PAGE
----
Superbug kills 7th person at Md. NIH hospital

In this photo taken Aug. 21, 2012, Dr. Tara Palmore, deputy hospital epidemiologist at the National Institutes of Health Clinical Center, left, and Dr. Julie Segre, a geneticist with the National Human Genome Research Institute, pose at the NIH Clinical Center in Bethesda, Md. Last year a deadly superbug spread through the nation's leading research hospital, killing six patients before it could be stopped. Scientists at the National Institutes of Health hospital in Bethesda, Md., scrubbed with bleach, locked down patients and even ripped out plumbing. In the end, it took gene detectives analyzing the germ's DNA to trace it to its source. It came from a New York City patient who was admitted for a medical study. (AP Photo/Patrick Semansky)

In this photo taken Aug. 21, 2012, Dr. Tara Palmore, deputy hospital epidemiologist at the National Institutes of Health Clinical Center, left, and Dr. Julie Segre, a geneticist with the National Human Genome Research Institute, pose at the NIH Clinical Center in Bethesda, Md. Last year a deadly superbug spread through the nation's leading research hospital, killing six patients before it could be stopped. Scientists at the National Institutes of Health hospital in Bethesda, Md., scrubbed with bleach, locked down patients and even ripped out plumbing. In the end, it took gene detectives analyzing the germ's DNA to trace it to its source. It came from a New York City patient who was admitted for a medical study. (AP Photo/Patrick Semansky)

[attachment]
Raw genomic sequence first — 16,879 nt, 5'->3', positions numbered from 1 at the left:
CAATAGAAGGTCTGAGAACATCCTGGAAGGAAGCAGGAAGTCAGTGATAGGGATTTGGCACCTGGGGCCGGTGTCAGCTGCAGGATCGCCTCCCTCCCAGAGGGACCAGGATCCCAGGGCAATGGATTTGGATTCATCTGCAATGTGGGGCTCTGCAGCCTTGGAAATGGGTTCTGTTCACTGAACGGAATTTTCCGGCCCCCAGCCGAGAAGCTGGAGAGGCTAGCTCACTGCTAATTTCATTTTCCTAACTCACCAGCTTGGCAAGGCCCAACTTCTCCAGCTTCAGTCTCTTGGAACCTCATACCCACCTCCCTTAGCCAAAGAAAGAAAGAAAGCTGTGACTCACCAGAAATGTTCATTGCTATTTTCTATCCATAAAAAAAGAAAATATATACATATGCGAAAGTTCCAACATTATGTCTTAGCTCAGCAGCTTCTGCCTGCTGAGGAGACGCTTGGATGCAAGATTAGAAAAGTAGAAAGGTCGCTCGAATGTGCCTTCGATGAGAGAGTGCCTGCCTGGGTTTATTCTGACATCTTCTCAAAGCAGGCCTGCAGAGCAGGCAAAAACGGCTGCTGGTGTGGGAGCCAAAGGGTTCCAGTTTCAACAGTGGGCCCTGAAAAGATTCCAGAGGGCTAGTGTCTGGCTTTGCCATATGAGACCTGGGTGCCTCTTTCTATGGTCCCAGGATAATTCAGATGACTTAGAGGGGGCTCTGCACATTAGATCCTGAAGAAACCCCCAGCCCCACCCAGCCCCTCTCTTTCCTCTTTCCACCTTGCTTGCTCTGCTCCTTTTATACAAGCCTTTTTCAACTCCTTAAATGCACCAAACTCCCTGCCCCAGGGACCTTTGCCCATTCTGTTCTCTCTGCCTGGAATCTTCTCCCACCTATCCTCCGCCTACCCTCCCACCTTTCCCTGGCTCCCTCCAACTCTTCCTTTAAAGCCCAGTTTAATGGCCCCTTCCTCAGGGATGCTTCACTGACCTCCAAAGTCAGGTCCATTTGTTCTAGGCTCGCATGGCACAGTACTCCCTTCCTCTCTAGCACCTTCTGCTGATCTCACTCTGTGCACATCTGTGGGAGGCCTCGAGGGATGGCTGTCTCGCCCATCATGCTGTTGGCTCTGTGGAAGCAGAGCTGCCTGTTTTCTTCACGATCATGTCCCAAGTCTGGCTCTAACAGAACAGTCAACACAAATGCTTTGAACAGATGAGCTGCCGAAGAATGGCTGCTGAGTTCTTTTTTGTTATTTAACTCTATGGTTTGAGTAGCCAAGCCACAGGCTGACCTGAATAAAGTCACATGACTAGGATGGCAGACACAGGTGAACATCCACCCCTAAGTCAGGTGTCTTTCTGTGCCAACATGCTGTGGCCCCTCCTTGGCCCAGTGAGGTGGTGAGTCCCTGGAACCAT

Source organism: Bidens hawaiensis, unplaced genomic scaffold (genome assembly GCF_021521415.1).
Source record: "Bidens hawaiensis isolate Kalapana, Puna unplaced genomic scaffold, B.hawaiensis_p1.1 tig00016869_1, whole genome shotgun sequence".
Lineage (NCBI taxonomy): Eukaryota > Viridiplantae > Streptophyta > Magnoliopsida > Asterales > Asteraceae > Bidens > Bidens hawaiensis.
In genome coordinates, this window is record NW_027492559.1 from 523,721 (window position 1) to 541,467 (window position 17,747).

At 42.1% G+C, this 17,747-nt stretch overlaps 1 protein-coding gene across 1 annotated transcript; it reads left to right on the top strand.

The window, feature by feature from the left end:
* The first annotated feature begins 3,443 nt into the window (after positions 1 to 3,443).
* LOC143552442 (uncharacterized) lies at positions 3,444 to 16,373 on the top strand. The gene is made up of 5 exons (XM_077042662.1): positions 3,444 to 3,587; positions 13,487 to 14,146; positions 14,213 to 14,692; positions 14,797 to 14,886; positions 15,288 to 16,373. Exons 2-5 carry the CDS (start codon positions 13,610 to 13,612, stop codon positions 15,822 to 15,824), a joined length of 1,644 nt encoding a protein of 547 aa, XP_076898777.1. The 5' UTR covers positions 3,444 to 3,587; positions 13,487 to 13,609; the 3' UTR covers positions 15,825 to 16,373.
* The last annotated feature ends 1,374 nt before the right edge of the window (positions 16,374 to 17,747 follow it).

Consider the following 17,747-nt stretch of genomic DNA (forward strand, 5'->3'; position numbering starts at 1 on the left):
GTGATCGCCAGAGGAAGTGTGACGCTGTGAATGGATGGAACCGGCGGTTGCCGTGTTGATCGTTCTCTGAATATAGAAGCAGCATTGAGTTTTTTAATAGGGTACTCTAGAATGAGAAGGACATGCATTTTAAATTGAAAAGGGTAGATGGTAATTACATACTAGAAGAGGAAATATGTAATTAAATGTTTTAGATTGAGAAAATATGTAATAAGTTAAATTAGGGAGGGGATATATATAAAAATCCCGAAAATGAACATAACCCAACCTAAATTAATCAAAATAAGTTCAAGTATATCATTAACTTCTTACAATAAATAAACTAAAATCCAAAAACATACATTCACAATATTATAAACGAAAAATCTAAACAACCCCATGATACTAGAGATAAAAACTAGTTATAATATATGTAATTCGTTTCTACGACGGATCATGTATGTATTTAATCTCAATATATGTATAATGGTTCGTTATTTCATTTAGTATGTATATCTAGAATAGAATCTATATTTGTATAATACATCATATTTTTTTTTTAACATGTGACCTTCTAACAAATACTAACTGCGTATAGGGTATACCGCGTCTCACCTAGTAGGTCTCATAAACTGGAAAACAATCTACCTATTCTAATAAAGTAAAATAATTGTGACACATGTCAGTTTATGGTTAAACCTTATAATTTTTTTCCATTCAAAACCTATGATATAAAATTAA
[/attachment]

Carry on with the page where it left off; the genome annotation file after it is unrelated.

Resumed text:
BETHESDA, Md. (AP) — A deadly germ untreatable by most antibiotics has killed a seventh person at the National Institutes of Health Clinical Center in Maryland.

The Washington Post reported the death Friday. NIH officials told the paper that the boy from Minnesota died Sept. 7. NIH says the boy arrived at the research hospital in Bethesda in April and was being treated for complications from a bone marrow transplant when he contracted the bug.

He was the 19th patient at the hospital to contract an antibiotic-resistant strain of KPC, or Klebsiella pneumoniae. The outbreak stemmed from a single patient carrying the superbug who arrived at the hospital last summer.

The paper reported the Minnesota boy's case marked the first new infection of this superbug at NIH since January.

Associated Press
Copyright 2012 The Associated Press. All rights reserved. This material may not be published, broadcast, rewritten or redistributed.


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